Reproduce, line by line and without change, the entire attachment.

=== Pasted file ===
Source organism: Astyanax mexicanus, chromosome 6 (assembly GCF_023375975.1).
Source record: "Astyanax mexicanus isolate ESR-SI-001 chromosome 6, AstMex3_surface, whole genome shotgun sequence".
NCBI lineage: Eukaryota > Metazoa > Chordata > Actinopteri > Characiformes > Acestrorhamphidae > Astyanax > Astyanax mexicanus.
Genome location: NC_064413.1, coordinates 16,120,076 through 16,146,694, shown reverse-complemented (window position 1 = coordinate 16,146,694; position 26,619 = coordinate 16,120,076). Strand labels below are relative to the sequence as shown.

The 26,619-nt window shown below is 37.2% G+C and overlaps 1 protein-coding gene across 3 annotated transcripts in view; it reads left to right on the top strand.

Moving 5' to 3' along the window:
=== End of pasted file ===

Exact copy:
Source organism: Astyanax mexicanus, chromosome 6 (assembly GCF_023375975.1).
Source record: "Astyanax mexicanus isolate ESR-SI-001 chromosome 6, AstMex3_surface, whole genome shotgun sequence".
NCBI lineage: Eukaryota > Metazoa > Chordata > Actinopteri > Characiformes > Acestrorhamphidae > Astyanax > Astyanax mexicanus.
Genome location: NC_064413.1, coordinates 16,120,076 through 16,146,694, shown reverse-complemented (window position 1 = coordinate 16,146,694; position 26,619 = coordinate 16,120,076). Strand labels below are relative to the sequence as shown.

The 26,619-nt window shown below is 37.2% G+C and overlaps 1 protein-coding gene across 3 annotated transcripts in view; it reads left to right on the top strand.

Moving 5' to 3' along the window: